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Bringing real freedom to Cuba requires staying the course

By Paul M. Weyrich
web posted February 17, 2003

We have a brand new Congress and already there are forces working to accomplish that which they failed to do in the past couple of Congresses. There are Members of Congress in both parties and in both houses of Congress who want to lift the embargo the United States has imposed on Cuba for over 40 years.

The argument for doing away with the embargo runs something like this: It hasn't worked. Castro is still in power. If we overwhelm Cuba with American tourists and businessmen, who will spend good old American dollars, why perhaps Cuba will change. Perhaps Cuba will become more like China where the people-at least in the cities-have a considerable amount of economic freedom.

In fact, I had just about bought that line. It seemed reasonable to me. What is wrong with tourists being able to tell the good people of Cuba all about the exciting things that are going on in America?

Thanks to a Congressional briefing I had courtesy of the Cuban American National Foundation, I am back on the reservation again. I want to continue the embargo.

That's because I learned that ordinary Cubans are not permitted to associate with tourists in any way. The few who are hired by the hotels are vetted by the government for their loyalty. I thought it would be good for them to earn those good old American dollars. Unfortunately for them, Fidel has thought things through. If you earn $100, the government takes it from you and gives you 100 Cuban pesos in return. The artificial exchange rate is one peso to the dollar, just as the exchange rate in the Soviet Union was six rubles to the dollar when its economy was completely controlled. As soon as the controls were lifted the exchange rate soared to over 100 rubles to the dollar. Well, anyway, our poor worker ends up with about $4 for his $100 worth of hard work.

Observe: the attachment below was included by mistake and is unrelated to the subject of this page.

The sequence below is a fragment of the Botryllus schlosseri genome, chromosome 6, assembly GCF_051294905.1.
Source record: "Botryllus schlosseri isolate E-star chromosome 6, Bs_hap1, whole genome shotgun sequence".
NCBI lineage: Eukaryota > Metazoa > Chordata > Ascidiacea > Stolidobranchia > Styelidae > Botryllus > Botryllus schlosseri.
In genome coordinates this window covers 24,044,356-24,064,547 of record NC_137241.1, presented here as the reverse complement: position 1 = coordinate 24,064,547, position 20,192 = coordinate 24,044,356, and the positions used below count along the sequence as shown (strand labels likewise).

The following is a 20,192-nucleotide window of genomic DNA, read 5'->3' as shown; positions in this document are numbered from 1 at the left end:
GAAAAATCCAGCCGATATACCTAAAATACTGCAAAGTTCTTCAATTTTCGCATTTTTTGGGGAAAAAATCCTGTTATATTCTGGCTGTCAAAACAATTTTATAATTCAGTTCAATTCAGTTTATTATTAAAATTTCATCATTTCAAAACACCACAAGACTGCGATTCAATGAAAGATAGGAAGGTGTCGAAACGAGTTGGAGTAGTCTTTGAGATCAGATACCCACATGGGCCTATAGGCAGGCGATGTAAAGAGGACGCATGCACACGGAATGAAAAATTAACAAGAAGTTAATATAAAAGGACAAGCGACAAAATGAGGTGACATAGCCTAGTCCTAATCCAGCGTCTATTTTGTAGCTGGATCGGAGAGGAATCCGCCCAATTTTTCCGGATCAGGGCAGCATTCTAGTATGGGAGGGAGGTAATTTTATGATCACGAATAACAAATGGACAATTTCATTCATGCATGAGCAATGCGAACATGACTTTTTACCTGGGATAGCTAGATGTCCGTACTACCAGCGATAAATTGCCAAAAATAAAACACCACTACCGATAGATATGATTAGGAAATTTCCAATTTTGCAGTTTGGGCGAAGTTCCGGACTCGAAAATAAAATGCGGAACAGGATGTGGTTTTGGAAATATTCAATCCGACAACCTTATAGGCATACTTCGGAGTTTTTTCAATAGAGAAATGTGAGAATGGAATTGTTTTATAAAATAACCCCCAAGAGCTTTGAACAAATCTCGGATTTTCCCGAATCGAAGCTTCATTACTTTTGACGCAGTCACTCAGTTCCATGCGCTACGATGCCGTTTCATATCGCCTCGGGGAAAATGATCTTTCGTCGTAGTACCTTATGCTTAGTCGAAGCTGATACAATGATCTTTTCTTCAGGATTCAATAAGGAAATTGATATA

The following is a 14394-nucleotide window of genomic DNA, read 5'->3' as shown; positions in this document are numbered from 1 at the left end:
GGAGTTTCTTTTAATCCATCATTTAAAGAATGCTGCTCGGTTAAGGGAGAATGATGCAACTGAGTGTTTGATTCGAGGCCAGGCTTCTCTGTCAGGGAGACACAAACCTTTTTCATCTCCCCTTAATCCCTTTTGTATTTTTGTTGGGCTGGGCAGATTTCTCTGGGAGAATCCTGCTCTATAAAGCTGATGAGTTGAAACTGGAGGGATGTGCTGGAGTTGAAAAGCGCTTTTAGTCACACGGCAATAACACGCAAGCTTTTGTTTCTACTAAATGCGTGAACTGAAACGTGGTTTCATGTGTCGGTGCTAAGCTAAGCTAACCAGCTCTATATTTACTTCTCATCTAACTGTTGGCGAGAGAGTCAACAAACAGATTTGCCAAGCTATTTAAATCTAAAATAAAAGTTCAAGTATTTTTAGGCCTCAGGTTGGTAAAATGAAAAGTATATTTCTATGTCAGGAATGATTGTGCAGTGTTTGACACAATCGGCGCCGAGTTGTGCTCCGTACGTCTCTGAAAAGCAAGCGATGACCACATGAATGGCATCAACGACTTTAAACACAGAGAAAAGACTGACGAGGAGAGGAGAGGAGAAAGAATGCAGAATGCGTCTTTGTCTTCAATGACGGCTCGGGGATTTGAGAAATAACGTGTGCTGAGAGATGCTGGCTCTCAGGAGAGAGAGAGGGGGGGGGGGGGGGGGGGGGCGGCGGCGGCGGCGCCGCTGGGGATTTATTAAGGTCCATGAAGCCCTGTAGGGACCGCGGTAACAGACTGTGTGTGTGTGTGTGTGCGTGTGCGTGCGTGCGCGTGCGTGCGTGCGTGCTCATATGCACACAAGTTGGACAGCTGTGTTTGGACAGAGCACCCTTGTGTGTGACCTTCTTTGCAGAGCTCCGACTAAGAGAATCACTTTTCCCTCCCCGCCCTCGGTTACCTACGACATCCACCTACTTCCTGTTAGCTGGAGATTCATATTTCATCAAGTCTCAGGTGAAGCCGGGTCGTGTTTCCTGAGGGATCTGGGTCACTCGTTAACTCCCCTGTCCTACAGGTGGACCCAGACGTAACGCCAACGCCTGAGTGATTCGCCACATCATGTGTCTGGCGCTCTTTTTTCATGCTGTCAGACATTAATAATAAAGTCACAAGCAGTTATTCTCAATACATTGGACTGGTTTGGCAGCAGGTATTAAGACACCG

Who is able to mingle with tourists? Prostitutes are given free reign. After all, a few pictures of a Cuban prostitute with a prominent tourist or businessman and Fidel will be getting lots of American dollars to bail him out.

Fidel CastroWhile it is true that Castro is still in power, the Cuban American National Foundation points out how his armed forces have been drastically reduced. He also does not have much of a budget for exporting revolution, although he now does have some friends in high places in this hemisphere.

The foundation believes that the embargo is still working. If, as many in the Congress want to see happen, it is lifted and American dollars begin to flow to Cuba, these will be controlled and of value only to Castro. He watched closely as his former ally (the Soviet Union) disintegrated because political reforms there came before economic reforms and he has also knows full well that the prosperity in the cities continues to cause Chinese Communists problems. They have to constantly work to prevent the Internet from being available to the Chinese people. Every few weeks, however, it crops up in another place and it takes weeks for sophisticated engineers to shut it down. Fidel doesn't want the same problems.

He is 75 years old now. He can't last forever. Especially at the rate he gives those three hour speeches. It would be best to keep sanctions in place. True, it has not caused Cuba to become a democracy. But it has kept Cuba in check, especially since the passage of the Helms-Burton Act, which really strengthened the embargo. The change being peddled by those who claim to be advocates of the free market sounds great. In reality, it would have the opposite effect that its sponsors intend.

That, my friends, is how Washington works.

Paul M. Weyrich is Chairman and CEO of the Free Congress Foundation.

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